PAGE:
A record number of final salary pension schemes have closed their doors to future contributions from existing members, the National Association of Pension Funds (NAPF) revealed today.
The NAPF’s latest Annual Survey showed that one in five (17%) schemes have shut their pension to both new and existing members. This was a record jump from 7% in the previous survey in 2009, and just 3% in 2008.
The findings point towards a new phase in the decline of final salary (defined benefit) pensions, as schemes that have already closed to new joiners now look to make restrictions on existing members.
Over the past decade, final salary pensions have come under huge pressures due to rising longevity, poor market returns, and red tape. Just 21% of private sector schemes are now open to new joiners, compared with 88% ten years ago.
The latest NAPF Annual Survey, run in late 2010, shows that further rapid change is on the cards. A third (33%) of schemes are planning changes around their existing members, including cutting benefits or migrating staff to a defined contribution pension.
On the day that the NAPF’s annual Investment Conference opens in Edinburgh, Joanne Segars, NAPF Chief Executive, said:
“The pressures on final salary pensions are relentless, and their rate of decline seems to be shifting into a new gear. The rate of closures to new staff seems to have levelled off, but now those who are already in a final salary pension increasingly find themselves being locked out.
“Many people will feel aggrieved that they can no longer build their final salary pension up. The alternative on offer could still provide a good retirement, but only if contributions are set at the right level.
“The Government has made an important and welcome commitment to ‘reinvigorate occupational pensions’. The results from this survey show there is no time to waste in developing solutions that will support schemes, their trustees, sponsors and members.
“Without action now on workplace pensions – and state pension reform – future generations of pensioners will face a poor and uncertain old age”.
The survey also showed a marked ‘flight to safety’ in the investment choices made by pension funds as they moved away from equities into gilts and other asset classes. The overall share of investment in UK index-linked gilts rose from 7.9% in 2009 to 12.3% in 2010, while pension funds’ investment in equities fell by a quarter between 2005 and 2010. This underlines the need for the Government to increase its issuance of long-dated gilts.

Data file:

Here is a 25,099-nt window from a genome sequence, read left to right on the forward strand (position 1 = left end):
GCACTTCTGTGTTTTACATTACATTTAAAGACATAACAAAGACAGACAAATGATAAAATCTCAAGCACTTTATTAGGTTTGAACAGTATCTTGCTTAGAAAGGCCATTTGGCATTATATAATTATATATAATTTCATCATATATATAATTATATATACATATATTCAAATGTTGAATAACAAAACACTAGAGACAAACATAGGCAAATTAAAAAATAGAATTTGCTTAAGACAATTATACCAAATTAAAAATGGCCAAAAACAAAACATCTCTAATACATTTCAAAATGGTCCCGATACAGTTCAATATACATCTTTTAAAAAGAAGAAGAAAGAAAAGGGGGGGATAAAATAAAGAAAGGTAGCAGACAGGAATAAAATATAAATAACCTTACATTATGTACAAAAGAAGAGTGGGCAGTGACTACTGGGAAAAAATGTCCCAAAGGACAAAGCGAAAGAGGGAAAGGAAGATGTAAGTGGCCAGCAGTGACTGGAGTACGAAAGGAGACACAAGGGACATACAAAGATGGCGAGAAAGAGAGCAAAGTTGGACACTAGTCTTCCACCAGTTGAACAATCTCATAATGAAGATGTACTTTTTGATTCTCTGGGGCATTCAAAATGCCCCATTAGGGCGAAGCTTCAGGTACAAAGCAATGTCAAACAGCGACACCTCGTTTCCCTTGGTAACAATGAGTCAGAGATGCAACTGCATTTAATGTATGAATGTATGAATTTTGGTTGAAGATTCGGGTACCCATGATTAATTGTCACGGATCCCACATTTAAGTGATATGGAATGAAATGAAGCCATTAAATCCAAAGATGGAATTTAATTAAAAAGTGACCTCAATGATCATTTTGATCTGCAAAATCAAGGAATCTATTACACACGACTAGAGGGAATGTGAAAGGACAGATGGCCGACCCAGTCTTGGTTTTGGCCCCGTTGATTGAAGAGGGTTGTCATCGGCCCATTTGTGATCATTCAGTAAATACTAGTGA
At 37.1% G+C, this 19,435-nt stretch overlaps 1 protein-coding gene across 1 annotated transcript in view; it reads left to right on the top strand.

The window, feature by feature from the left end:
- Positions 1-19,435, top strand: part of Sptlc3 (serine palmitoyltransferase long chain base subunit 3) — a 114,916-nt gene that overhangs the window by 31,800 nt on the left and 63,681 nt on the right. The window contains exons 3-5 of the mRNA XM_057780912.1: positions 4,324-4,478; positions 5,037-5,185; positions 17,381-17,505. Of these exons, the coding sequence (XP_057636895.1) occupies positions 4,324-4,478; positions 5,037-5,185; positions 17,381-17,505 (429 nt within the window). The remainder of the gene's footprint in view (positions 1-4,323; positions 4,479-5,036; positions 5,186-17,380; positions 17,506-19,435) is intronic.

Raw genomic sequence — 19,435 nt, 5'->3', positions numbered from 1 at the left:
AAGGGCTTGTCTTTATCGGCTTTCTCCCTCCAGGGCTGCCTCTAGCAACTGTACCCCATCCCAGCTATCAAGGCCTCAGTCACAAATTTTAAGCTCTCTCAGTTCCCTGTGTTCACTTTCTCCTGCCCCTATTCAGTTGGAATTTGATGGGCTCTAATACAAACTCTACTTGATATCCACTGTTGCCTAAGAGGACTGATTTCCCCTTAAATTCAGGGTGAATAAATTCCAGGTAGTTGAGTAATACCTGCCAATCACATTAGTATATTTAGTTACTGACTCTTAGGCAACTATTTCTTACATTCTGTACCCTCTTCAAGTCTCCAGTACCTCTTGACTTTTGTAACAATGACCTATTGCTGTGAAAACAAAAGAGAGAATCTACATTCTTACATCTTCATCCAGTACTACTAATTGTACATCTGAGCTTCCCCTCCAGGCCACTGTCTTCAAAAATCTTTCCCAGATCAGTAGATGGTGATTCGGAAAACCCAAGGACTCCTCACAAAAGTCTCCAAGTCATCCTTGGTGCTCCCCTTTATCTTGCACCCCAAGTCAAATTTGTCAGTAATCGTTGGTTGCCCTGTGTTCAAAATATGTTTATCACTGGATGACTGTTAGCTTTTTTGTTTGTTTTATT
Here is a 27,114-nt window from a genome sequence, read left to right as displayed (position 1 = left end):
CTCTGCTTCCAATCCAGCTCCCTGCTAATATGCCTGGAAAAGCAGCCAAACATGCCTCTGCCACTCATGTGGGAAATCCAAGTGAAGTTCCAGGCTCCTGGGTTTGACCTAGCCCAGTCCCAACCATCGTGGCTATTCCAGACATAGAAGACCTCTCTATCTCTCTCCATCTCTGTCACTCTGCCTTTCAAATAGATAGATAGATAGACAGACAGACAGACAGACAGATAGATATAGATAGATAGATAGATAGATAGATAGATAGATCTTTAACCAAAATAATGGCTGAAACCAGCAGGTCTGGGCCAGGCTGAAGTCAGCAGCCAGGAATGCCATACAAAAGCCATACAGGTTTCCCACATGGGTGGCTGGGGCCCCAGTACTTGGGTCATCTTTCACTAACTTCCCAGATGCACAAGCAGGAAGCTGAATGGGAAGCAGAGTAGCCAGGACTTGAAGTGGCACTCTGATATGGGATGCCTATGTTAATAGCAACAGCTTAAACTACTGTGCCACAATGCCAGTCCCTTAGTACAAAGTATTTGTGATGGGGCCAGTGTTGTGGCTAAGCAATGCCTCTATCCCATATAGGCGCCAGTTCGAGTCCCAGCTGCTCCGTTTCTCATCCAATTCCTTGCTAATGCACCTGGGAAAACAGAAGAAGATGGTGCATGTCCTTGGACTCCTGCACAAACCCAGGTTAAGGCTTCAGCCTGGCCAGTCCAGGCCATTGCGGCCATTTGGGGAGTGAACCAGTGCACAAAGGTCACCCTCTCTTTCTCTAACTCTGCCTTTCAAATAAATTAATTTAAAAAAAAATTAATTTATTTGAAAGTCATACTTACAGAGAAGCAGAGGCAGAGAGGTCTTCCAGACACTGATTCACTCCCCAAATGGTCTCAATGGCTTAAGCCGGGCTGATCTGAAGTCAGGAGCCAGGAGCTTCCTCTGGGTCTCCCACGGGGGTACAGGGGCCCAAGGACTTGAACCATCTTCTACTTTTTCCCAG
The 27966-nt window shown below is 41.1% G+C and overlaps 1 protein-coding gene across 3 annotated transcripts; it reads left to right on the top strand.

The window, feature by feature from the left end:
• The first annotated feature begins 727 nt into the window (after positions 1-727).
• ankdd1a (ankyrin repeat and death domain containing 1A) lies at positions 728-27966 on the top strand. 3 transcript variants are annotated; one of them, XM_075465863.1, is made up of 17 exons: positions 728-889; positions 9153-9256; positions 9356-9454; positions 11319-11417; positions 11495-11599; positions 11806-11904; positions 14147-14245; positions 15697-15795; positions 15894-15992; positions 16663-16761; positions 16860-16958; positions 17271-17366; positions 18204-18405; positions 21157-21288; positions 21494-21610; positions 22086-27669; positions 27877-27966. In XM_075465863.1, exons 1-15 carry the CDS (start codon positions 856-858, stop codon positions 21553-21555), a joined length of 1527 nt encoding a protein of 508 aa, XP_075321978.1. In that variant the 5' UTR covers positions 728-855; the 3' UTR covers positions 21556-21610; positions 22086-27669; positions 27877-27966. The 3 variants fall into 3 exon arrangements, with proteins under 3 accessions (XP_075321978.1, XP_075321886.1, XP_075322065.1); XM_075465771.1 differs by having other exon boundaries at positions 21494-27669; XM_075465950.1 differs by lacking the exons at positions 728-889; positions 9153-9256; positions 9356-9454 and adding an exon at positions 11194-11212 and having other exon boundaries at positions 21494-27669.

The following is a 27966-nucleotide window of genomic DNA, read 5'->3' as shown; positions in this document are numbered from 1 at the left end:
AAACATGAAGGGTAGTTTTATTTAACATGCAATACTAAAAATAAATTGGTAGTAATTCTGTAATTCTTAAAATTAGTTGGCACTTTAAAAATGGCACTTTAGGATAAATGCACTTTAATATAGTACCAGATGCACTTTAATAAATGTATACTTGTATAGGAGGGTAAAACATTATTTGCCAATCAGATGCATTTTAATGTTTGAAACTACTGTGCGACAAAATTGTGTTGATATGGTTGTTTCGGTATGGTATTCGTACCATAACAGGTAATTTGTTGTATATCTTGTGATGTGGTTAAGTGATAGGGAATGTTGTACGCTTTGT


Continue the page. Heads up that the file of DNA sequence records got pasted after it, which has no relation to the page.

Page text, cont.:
Asked about the upcoming 2012 auto-enrolment reforms, 51% said they would auto-enrol their existing employees into existing pension schemes at current contribution rates, but 9% said they were planning to cut contributions and ‘level down’ to the 2012 minimum.
The average combined employer and employee contribution to defined contribution pension schemes rose from 11.5% in 2009 to 12% in 2010. The proportion of contract-based DC pensions outnumbered that of trust-based DC for the first time in the history of the survey, meaning that the majority of DC schemes no longer have the oversight of trustees, and are administered directly by a pensions provider or insurer.
The NAPF has set out its manifesto to improve retirement saving. Measures included ensuring there was a decent foundation pensions which guaranteed everyone an income above means tested benefits; sensibly and proportionally regulated workplace pensions; ensuring better value for money for savers through the creation of new super trusts.
Notes to Editors:
1.Joanne Segars, NAPF Chief Executive, is available for interview.
2. The NAPF is the leading voice of workplace pensions in the UK. It speaks for 1,200 pension schemes with some 15 million members and assets of around £800 billion. Its membership also covers around four million people with public sector pensions.
3. The NAPF’s Annual Survey is an authoritative snapshot of the state of UK pensions.NAPF fund members were invited to take part in an online survey between 8 October and 9 November 2010. 292 members responded to some or all of the survey, representing 2043 pension schemes. Private sector defined benefit schemes covered by the Survey had 4.5m members with total assets under management of £360bn. This is more than a third of assets captured by the PPF Index.
4. The NAPF’s Annual Investment Conference opens today in Edinburgh. A full programme can be seen here: www.napf.co.uk/Conferences_and_Seminars/Investment_Conference/Programme.aspx
Paul Platt, Head of Media, NAPF, 020 7601 1717 or 07917 506 683, [email protected]
Christian Zarro, Press Officer, NAPF, 020 7601 1718 or 07825 171 446, [email protected]